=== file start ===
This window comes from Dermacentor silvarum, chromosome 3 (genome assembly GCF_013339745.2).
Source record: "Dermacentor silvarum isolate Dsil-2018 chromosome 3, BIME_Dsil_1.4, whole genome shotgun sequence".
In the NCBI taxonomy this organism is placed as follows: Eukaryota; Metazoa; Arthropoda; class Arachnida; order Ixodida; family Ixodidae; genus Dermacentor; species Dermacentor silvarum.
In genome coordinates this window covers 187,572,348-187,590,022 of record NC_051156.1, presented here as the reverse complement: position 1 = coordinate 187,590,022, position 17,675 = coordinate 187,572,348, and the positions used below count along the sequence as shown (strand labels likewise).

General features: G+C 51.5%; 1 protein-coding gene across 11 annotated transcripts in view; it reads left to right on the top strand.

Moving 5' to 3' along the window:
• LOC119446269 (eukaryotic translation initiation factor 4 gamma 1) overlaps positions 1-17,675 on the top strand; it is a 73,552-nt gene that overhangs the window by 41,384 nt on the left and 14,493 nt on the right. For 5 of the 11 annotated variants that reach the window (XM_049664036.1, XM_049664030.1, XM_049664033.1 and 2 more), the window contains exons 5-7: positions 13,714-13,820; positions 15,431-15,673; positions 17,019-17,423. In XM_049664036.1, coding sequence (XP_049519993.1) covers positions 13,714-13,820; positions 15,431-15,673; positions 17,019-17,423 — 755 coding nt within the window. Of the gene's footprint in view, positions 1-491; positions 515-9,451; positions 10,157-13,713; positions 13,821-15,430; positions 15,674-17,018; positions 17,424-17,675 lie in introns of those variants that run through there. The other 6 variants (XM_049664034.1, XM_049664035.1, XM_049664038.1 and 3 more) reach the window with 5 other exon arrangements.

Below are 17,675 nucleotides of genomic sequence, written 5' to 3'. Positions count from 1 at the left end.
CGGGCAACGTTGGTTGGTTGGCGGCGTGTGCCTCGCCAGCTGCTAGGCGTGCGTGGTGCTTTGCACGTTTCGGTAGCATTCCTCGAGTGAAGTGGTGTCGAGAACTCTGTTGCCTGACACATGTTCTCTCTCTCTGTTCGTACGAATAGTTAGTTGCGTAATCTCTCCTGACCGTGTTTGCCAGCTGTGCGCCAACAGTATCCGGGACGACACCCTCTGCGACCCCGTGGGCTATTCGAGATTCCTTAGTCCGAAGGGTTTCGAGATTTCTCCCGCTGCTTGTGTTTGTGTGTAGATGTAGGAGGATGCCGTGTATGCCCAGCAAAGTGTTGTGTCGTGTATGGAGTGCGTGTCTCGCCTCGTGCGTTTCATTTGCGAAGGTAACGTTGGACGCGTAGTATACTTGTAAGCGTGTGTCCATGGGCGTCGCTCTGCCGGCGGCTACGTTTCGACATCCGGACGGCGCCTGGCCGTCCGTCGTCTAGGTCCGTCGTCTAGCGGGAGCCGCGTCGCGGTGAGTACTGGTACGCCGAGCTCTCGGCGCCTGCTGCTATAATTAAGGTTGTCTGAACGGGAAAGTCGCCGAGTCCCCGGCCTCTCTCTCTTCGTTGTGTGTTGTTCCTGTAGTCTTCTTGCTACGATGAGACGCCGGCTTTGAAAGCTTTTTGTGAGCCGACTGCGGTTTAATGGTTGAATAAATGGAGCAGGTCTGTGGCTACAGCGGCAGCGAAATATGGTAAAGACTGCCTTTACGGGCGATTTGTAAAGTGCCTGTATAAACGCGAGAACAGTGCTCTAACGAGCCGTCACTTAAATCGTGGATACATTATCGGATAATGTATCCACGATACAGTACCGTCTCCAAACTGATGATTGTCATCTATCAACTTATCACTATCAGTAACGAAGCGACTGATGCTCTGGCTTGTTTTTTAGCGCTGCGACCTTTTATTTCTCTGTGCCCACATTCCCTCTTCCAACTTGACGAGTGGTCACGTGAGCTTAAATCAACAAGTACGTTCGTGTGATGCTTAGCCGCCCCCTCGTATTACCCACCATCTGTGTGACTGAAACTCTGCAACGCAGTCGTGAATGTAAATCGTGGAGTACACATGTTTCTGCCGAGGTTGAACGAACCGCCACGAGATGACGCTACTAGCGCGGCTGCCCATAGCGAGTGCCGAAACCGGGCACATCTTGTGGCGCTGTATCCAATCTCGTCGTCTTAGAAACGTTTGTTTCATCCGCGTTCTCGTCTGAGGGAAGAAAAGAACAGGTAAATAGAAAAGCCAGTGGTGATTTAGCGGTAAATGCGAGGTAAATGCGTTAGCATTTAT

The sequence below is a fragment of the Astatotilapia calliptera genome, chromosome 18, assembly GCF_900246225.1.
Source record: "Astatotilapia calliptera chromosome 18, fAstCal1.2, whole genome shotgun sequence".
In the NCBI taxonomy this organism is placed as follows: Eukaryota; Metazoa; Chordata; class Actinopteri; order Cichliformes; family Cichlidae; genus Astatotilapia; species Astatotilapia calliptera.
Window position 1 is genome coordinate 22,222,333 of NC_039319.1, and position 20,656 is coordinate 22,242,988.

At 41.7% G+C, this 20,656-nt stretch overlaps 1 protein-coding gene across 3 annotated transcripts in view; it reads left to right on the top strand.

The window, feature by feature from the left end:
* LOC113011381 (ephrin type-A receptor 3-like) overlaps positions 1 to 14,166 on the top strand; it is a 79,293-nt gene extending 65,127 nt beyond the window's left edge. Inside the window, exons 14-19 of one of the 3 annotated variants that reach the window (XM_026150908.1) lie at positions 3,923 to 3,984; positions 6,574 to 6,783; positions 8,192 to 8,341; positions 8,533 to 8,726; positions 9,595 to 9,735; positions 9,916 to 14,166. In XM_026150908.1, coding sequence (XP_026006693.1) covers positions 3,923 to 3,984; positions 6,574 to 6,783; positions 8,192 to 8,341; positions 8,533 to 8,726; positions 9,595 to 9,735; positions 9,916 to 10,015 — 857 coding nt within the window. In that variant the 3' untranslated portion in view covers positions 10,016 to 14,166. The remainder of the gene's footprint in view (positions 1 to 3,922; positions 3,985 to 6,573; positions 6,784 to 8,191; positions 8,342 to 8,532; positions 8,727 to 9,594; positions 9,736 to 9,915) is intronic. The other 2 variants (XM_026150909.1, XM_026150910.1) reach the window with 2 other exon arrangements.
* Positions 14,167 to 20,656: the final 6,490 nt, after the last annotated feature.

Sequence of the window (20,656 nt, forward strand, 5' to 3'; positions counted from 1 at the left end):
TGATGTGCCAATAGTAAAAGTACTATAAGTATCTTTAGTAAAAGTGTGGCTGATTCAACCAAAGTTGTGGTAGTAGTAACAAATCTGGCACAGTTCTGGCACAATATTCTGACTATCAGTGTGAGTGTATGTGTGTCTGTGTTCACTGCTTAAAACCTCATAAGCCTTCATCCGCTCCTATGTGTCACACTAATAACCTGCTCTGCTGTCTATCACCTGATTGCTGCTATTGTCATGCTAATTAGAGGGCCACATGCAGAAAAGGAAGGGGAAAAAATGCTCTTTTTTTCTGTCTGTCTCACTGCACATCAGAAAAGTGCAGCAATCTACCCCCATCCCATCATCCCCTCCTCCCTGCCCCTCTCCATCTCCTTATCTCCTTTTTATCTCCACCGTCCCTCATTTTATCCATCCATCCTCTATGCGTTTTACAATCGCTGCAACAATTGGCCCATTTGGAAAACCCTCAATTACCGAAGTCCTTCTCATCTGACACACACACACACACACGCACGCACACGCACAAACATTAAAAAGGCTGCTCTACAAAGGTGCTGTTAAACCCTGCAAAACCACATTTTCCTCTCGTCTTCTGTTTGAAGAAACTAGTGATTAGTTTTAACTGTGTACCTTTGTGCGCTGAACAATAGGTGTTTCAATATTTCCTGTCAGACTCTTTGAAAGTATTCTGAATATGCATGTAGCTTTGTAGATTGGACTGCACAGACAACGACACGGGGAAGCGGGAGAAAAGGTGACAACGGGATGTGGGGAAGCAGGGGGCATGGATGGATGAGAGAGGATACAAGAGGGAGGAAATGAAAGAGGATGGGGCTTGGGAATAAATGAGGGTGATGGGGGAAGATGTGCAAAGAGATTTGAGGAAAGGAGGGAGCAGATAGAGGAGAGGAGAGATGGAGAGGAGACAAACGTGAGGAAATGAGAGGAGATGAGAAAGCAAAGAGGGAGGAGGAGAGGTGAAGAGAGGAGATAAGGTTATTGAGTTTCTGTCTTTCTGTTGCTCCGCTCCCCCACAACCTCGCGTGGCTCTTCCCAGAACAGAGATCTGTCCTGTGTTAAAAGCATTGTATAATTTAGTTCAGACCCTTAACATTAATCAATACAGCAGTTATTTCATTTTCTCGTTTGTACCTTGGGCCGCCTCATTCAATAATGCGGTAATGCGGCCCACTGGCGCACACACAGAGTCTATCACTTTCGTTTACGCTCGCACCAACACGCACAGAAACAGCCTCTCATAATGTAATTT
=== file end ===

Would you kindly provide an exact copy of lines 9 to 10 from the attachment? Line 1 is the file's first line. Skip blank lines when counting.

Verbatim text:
CGGGCAACGTTGGTTGGTTGGCGGCGTGTGCCTCGCCAGCTGCTAGGCGTGCGTGGTGCTTTGCACGTTTCGGTAGCATTCCTCGAGTGAAGTGGTGTCGAGAACTCTGTTGCCTGACACATGTTCTCTCTCTCTGTTCGTACGAATAGTTAGTTGCGTAATCTCTCCTGACCGTGTTTGCCAGCTGTGCGCCAACAGTATCCGGGACGACACCCTCTGCGACCCCGTGGGCTATTCGAGATTCCTTAGTCCGAAGGGTTTCGAGATTTCTCCCGCTGCTTGTGTTTGTGTGTAGATGTAGGAGGATGCCGTGTATGCCCAGCAAAGTGTTGTGTCGTGTATGGAGTGCGTGTCTCGCCTCGTGCGTTTCATTTGCGAAGGTAACGTTGGACGCGTAGTATACTTGTAAGCGTGTGTCCATGGGCGTCGCTCTGCCGGCGGCTACGTTTCGACATCCGGACGGCGCCTGGCCGTCCGTCGTCTAGGTCCGTCGTCTAGCGGGAGCCGCGTCGCGGTGAGTACTGGTACGCCGAGCTCTCGGCGCCTGCTGCTATAATTAAGGTTGTCTGAACGGGAAAGTCGCCGAGTCCCCGGCCTCTCTCTCTTCGTTGTGTGTTGTTCCTGTAGTCTTCTTGCTACGATGAGACGCCGGCTTTGAAAGCTTTTTGTGAGCCGACTGCGGTTTAATGGTTGAATAAATGGAGCAGGTCTGTGGCTACAGCGGCAGCGAAATATGGTAAAGACTGCCTTTACGGGCGATTTGTAAAGTGCCTGTATAAACGCGAGAACAGTGCTCTAACGAGCCGTCACTTAAATCGTGGATACATTATCGGATAATGTATCCACGATACAGTACCGTCTCCAAACTGATGATTGTCATCTATCAACTTATCACTATCAGTAACGAAGCGACTGATGCTCTGGCTTGTTTTTTAGCGCTGCGACCTTTTATTTCTCTGTGCCCACATTCCCTCTTCCAACTTGACGAGTGGTCACGTGAGCTTAAATCAACAAGTACGTTCGTGTGATGCTTAGCCGCCCCCTCGTATTACCCACCATCTGTGTGACTGAAACTCTGCAACGCAGTCGTGAATGTAAATCGTGGAGTACACATGTTTCTGCCGAGGTTGAACGAACCGCCACGAGATGACGCTACTAGCGCGGCTGCCCATAGCGAGTGCCGAAACCGGGCACATCTTGTGGCGCTGTATCCAATCTCGTCGTCTTAGAAACGTTTGTTTCATCCGCGTTCTCGTCTGAGGGAAGAAAAGAACAGGTAAATAGAAAAGCCAGTGGTGATTTAGCGGTAAATGCGAGGTAAATGCGTTAGCATTTAT

The sequence below is a fragment of the Astatotilapia calliptera genome, chromosome 18, assembly GCF_900246225.1.